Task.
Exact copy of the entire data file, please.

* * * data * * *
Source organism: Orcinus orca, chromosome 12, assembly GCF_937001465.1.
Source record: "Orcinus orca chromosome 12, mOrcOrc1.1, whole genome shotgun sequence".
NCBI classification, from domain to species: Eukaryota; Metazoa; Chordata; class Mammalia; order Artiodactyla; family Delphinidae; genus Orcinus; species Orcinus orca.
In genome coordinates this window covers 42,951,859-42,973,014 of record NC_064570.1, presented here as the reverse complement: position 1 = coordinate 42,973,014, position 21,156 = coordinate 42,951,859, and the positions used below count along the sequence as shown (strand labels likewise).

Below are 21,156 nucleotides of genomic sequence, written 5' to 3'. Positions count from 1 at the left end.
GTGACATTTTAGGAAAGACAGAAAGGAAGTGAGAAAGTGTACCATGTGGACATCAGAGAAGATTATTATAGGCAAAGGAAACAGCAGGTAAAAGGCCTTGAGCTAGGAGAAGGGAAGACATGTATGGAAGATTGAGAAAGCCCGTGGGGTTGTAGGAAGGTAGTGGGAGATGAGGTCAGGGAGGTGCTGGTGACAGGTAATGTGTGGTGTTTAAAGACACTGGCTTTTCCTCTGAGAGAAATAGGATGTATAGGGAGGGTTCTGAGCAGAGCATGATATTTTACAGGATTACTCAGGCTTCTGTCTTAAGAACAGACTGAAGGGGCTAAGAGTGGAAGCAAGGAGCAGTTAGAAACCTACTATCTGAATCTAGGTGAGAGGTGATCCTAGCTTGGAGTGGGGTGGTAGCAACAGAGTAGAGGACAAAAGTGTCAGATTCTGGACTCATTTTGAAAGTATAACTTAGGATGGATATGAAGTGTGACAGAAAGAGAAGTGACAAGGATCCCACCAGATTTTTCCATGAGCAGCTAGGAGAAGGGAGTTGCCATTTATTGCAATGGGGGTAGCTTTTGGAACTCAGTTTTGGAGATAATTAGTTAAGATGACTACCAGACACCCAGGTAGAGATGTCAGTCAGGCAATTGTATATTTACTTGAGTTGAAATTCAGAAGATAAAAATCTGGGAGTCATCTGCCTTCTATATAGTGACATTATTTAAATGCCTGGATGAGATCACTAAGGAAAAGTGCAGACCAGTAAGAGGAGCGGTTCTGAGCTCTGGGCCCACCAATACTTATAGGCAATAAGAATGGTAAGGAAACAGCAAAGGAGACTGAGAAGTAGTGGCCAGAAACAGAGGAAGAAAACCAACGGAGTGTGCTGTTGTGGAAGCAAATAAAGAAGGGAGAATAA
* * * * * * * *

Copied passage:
Source organism: Orcinus orca, chromosome 12, assembly GCF_937001465.1.
Source record: "Orcinus orca chromosome 12, mOrcOrc1.1, whole genome shotgun sequence".
NCBI classification, from domain to species: Eukaryota; Metazoa; Chordata; class Mammalia; order Artiodactyla; family Delphinidae; genus Orcinus; species Orcinus orca.
In genome coordinates this window covers 42,951,859-42,973,014 of record NC_064570.1, presented here as the reverse complement: position 1 = coordinate 42,973,014, position 21,156 = coordinate 42,951,859, and the positions used below count along the sequence as shown (strand labels likewise).

Below are 21,156 nucleotides of genomic sequence, written 5' to 3'. Positions count from 1 at the left end.
GTGACATTTTAGGAAAGACAGAAAGGAAGTGAGAAAGTGTACCATGTGGACATCAGAGAAGATTATTATAGGCAAAGGAAACAGCAGGTAAAAGGCCTTGAGCTAGGAGAAGGGAAGACATGTATGGAAGATTGAGAAAGCCCGTGGGGTTGTAGGAAGGTAGTGGGAGATGAGGTCAGGGAGGTGCTGGTGACAGGTAATGTGTGGTGTTTAAAGACACTGGCTTTTCCTCTGAGAGAAATAGGATGTATAGGGAGGGTTCTGAGCAGAGCATGATATTTTACAGGATTACTCAGGCTTCTGTCTTAAGAACAGACTGAAGGGGCTAAGAGTGGAAGCAAGGAGCAGTTAGAAACCTACTATCTGAATCTAGGTGAGAGGTGATCCTAGCTTGGAGTGGGGTGGTAGCAACAGAGTAGAGGACAAAAGTGTCAGATTCTGGACTCATTTTGAAAGTATAACTTAGGATGGATATGAAGTGTGACAGAAAGAGAAGTGACAAGGATCCCACCAGATTTTTCCATGAGCAGCTAGGAGAAGGGAGTTGCCATTTATTGCAATGGGGGTAGCTTTTGGAACTCAGTTTTGGAGATAATTAGTTAAGATGACTACCAGACACCCAGGTAGAGATGTCAGTCAGGCAATTGTATATTTACTTGAGTTGAAATTCAGAAGATAAAAATCTGGGAGTCATCTGCCTTCTATATAGTGACATTATTTAAATGCCTGGATGAGATCACTAAGGAAAAGTGCAGACCAGTAAGAGGAGCGGTTCTGAGCTCTGGGCCCACCAATACTTATAGGCAATAAGAATGGTAAGGAAACAGCAAAGGAGACTGAGAAGTAGTGGCCAGAAACAGAGGAAGAAAACCAACGGAGTGTGCTGTTGTGGAAGCAAATAAAGAAGGGAGAATAA